Laurie Marker was raised in a suburb of Los Angeles, where her father, trained as an agricultural economist, worked in the aerospace industry and kept horses, rabbits and other animals in the backyard. Marker went to San Francisco State University to study psychology, then transferred to Napa Valley College to learn winemaking. She left college in 1972 to start a vineyard with her husband and two other couples in Winston, Oregon. To help bankroll the venture, Marker, barely 20, worked at an animal park called Wildlife Safari.

The sum total of what was then known about cheetahs at Wildlife Safari was that they were fascinating, standoffish and virtually impossible to breed. The cheetahs had been isolated on a hilltop away from visitors in hopes they would mate. Captivated, Marker started to ask questions, read books and conduct research about the animals. "I plod," she says. "But I'm a finisher." (In 2002, at 48, she earned a PhD from Oxford University. Her dissertation, Aspects of Cheetah [Acinonyx jubatus] Biology, Ecology and Conservation Strategies on Namibian Farmlands, is considered the last word on cheetahs.)

But in the 1970s cheetahs were still a riddle. They were easily domesticated and long revered—King Tut's tomb was decorated with several cheetah statues, and rulers since ancient times had kept them as pets and used them as hunting companions. Yet history had recorded only one litter born in captivity—in the stables of the 16th-century Indian Mughal emperor Jahangir—before the birth of three cubs at the Philadelphia Zoo in 1956, all of which died within three months. The failure of captive breeding meant that cheetah fanciers had to replenish their supply with wild ones. "For thousands of years, we've been loving them to extinction," Marker says. Cheetahs once ranged across south Asia, the Middle East and Africa, but by the late 1970s, they were gone from Asia, except for a few in Iran, and were declining rapidly in Africa, where ranchers routinely shot them to keep them away from livestock. With the animals facing oblivion, scientists got busy.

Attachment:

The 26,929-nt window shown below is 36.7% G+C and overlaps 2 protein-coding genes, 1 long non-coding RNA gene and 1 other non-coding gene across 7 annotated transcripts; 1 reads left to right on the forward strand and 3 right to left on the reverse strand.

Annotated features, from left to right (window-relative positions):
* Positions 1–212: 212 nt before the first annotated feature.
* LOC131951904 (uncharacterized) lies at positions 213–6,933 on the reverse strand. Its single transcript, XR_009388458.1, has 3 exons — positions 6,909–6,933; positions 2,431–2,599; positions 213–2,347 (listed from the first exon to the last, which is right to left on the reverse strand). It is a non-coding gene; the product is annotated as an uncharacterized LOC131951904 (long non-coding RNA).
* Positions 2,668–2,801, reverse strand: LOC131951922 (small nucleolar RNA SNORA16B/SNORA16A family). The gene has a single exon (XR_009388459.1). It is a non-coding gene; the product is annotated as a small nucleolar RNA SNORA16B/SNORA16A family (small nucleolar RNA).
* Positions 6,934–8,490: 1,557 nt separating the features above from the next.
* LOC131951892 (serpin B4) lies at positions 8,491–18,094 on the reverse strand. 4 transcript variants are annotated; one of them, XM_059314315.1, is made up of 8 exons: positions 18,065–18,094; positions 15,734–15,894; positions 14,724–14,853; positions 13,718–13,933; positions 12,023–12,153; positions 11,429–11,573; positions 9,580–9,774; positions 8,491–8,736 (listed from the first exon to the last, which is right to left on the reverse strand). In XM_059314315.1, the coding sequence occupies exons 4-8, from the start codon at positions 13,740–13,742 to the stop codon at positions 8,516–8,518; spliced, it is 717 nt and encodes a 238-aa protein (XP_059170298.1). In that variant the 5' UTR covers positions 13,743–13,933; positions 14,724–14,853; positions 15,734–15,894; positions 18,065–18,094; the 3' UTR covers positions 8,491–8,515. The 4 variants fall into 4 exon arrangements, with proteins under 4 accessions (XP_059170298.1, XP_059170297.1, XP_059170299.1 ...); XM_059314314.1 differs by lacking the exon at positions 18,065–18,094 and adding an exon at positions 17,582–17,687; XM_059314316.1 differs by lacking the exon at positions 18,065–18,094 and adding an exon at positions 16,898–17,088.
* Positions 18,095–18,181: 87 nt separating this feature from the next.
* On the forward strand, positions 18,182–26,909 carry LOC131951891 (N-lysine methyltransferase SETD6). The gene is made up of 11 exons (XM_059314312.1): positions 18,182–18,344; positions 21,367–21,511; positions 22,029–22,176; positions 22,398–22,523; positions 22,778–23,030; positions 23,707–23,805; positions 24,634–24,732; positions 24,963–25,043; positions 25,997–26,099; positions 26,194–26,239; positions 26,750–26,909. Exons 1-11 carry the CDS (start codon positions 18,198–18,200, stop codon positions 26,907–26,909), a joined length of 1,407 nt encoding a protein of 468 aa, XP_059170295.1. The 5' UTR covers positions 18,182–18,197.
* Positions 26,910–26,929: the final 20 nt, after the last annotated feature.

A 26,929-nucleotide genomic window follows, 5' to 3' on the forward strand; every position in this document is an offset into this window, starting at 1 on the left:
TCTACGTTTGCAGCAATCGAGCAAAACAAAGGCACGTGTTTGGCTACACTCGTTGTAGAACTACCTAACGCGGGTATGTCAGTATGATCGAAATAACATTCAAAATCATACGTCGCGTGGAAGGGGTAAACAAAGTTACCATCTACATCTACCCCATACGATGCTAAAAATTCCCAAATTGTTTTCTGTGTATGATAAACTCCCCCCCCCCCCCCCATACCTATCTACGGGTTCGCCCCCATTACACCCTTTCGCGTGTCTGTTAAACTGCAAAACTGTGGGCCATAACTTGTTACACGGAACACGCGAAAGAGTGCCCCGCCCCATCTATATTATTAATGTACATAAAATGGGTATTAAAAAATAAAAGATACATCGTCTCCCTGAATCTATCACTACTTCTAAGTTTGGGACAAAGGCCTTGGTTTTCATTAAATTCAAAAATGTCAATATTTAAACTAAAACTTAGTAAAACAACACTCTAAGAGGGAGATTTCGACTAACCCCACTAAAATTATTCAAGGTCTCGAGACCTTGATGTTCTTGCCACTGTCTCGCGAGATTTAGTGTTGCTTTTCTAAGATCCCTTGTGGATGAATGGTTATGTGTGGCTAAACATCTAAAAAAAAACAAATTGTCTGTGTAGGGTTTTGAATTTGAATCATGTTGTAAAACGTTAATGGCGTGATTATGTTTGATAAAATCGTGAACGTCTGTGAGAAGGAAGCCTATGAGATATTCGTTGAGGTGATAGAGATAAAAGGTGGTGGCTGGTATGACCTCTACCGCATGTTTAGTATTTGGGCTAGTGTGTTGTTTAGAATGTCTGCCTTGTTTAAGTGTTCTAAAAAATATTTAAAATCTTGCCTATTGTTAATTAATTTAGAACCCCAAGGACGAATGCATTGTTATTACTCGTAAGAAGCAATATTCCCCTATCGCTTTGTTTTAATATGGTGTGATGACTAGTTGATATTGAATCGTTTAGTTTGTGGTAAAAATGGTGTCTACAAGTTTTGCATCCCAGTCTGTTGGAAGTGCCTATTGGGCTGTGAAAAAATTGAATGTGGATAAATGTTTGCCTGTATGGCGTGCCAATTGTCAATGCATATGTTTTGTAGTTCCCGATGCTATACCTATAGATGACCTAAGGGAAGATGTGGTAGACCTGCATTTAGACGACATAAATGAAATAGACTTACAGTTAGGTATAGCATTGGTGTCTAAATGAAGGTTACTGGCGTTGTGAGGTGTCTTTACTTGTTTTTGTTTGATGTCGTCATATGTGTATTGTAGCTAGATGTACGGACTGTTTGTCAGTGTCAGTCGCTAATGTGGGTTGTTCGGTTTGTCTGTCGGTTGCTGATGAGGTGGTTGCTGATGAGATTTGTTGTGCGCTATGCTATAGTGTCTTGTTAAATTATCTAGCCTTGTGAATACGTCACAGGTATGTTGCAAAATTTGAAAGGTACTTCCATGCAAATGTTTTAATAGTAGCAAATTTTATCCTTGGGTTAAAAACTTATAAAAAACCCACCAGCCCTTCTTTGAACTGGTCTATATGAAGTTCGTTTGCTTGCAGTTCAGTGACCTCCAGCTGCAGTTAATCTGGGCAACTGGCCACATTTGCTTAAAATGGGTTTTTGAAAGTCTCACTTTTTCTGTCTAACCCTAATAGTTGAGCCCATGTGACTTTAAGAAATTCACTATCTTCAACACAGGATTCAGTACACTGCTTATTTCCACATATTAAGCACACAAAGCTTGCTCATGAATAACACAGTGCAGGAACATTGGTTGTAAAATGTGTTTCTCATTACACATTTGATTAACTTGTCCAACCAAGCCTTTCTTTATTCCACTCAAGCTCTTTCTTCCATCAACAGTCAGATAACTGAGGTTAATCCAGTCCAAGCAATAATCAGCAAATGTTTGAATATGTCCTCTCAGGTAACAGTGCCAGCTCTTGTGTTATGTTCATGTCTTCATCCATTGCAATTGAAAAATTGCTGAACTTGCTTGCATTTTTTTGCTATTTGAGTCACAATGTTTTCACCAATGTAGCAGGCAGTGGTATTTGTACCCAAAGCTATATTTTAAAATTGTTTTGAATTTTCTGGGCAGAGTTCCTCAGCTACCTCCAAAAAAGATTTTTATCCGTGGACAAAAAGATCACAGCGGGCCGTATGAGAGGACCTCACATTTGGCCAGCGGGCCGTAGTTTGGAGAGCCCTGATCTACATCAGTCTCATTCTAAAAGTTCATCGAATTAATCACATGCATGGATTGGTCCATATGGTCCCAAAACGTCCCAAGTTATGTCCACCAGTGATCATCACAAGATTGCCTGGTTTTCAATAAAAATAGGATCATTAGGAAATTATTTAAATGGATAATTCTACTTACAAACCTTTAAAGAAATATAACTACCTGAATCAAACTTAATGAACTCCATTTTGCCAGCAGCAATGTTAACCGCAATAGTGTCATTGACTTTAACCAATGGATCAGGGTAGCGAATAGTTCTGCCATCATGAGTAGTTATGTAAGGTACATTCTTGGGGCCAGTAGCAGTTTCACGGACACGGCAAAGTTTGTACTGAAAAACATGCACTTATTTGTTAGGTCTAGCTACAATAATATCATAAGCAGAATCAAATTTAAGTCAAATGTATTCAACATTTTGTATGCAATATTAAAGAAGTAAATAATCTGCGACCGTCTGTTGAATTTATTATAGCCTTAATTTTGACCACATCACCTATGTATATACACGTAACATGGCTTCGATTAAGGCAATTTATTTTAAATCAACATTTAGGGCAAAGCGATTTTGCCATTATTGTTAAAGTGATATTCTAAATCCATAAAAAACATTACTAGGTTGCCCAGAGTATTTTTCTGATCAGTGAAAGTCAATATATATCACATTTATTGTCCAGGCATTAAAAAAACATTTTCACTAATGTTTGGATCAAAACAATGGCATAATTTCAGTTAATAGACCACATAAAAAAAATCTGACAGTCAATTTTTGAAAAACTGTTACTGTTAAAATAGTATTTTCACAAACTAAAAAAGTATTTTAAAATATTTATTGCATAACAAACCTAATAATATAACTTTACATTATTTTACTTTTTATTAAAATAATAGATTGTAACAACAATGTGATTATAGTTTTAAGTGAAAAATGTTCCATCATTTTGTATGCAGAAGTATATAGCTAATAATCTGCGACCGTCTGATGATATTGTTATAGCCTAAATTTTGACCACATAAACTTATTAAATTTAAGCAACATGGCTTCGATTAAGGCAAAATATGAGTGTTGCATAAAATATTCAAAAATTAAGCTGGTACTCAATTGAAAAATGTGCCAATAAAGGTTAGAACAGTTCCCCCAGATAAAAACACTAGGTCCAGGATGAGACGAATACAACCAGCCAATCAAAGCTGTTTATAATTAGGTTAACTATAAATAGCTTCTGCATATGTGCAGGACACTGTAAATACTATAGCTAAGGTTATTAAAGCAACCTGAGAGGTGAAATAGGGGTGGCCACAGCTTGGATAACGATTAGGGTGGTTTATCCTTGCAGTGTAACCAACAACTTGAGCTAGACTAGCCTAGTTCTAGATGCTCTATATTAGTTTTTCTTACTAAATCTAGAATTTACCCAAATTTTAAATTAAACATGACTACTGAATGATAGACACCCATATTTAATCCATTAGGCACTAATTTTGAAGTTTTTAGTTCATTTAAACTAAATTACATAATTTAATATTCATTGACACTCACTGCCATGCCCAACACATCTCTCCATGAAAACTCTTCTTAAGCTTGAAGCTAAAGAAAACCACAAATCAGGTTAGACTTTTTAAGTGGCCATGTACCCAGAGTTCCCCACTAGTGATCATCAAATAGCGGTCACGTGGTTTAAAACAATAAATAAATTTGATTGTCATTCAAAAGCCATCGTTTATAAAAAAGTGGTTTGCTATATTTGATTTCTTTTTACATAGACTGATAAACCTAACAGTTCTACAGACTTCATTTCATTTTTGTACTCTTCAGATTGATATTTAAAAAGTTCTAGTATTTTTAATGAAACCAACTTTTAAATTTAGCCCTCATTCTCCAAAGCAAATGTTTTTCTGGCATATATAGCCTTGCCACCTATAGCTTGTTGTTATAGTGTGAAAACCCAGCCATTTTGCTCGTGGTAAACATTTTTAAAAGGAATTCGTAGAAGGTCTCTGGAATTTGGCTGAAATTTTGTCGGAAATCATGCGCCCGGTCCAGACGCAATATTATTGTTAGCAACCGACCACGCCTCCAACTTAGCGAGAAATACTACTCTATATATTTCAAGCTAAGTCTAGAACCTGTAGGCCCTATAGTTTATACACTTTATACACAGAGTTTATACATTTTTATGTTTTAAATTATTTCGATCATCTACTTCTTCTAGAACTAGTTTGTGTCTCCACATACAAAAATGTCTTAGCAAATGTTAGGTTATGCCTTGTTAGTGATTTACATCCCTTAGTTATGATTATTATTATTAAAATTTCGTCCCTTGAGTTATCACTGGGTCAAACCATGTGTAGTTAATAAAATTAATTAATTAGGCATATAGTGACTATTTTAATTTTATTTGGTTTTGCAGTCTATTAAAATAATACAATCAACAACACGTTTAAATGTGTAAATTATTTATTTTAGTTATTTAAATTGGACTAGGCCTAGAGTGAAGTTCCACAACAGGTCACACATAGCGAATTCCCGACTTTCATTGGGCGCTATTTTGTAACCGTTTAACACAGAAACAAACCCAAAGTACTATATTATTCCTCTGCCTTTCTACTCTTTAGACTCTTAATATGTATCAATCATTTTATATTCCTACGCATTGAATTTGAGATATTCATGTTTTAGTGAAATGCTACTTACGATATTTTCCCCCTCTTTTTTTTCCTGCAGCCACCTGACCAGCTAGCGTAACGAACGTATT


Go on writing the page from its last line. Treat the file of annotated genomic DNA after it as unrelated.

Starting in 1980, researchers affiliated with the National Zoo began to examine the cheetah's reproductive characteristics and conduct the first-ever studies of cheetah DNA. The zoo sent a research team to South Africa to obtain semen and blood samples from about 80 cheetahs at a refuge. Wildt, then a reproductive biologist at the National Institutes of Health (NIH), was studying cat biology. He examined the semen under a microscope and found shockingly low sperm counts—about 10 percent of the norm for other felines. And there were huge numbers of malformed sperm—about 70 percent in each sample. This explained the animals' low fertility.